Co-Parenting vs. Parallel Parenting – Which Is Best?
I am really big on the idea of co-parenting and I use that word a lot as I’m sure other family law attorneys do.
But recently, a Friend Of The Court referee told me that not everyone can co-parent and it is fine to “parallel” parent. This got me thinking about my word choice and what it means to me.
When I use the word “co-parenting,” my intention is that parents can get along for the purpose of their children – not that they do everything the same.
There should be a level of cooperation between parents, whether that means flexibility so children can attend special events with the other parent on one parent’s parenting time, or agreeing on extracurricular activities.
Those are some examples of quality co-parenting. Others might include striving to have some of the same house rules – the same bedtime or the same ideas about food and snacks. Of course, it’s unlikely that divorced parents are going to do things together or even necessarily in the same way.
But similar overall structure for your kids is important because it sends a message of consistency. I know this is hard. In a divorce, obviously, you ended your marriage because it no longer worked. You did not want to be together. Perhaps you could not get along.
So how can anyone expect divorced parents to be in agreement on how to raise their children?
The thing is, all of this is a choice. We choose to divorce, and we chose to become parents. We do not stop being parents when the marriage ends, and it is wholly unfair to the children – and sometimes even damaging – to throw innocent children into the chaos of emotional decisions and acting out by adults who are trying to start over. I really don’t think it’s asking too much to have some meeting of the minds of what children need.
Now I am going to contradict everything written above to acknowledge that there is also a school of thought that parents are never going to get along, even when they are married. They will always do different things with their children, even when they stay together and remain in a loving relationship.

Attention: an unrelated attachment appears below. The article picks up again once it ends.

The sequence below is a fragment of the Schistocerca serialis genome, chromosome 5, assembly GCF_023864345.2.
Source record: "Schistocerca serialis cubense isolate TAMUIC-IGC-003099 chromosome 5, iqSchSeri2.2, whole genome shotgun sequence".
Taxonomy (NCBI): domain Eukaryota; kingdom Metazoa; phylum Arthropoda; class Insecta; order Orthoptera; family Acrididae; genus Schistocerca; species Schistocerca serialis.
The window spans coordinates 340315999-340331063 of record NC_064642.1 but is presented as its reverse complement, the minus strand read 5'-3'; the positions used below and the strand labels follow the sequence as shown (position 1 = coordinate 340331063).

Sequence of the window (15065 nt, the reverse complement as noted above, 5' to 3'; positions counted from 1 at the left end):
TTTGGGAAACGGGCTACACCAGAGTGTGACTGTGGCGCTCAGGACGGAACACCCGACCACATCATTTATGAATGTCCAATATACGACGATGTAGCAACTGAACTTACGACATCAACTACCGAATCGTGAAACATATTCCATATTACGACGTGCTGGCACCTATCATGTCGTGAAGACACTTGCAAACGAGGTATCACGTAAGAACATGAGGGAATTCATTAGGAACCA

They might teach their kids different things – one might do homework with them in the morning while one leans toward evening. Over the past year, I’ve seen parents who have different perspectives on COVID-related questions – one parent thinks it’s ok to have a pod of friends over or that the child plays with outside, but the other parent does not believe that’s wise.
Frankly, in neither situation might the children be harmed, but the risk may go beyond the children to the other parent, grandparents or other caregivers who also spend time with the children. It becomes complicated during these interesting times.
Generally, even when parents don’t agree, when they engage in what is called parallel parenting, they still do what they believe is in their children’s best interests. It is more difficult to look beyond their own inner circle.
I just believe the ideal to strive for is co-parenting. Then that “inner circle,” is more inclusive and encompassing, and does consider the effect their decision may have on the other parent and his ability to parent their children.
In the end, we must remember that even if you stayed married to the other parent, you would not have been in complete unison. We have different styles. A relationship is comprised of two individual people who bring different perspectives and inclinations to the partnership.
It can be as simple as how you give a child a bath. One parent lets the child wash his hair himself while the other parent sees it as great bonding time and massages the shampoo into the child’s hair. Either way, the child still gets clean; and each parent has their own individual experience building their own relationship with the child.
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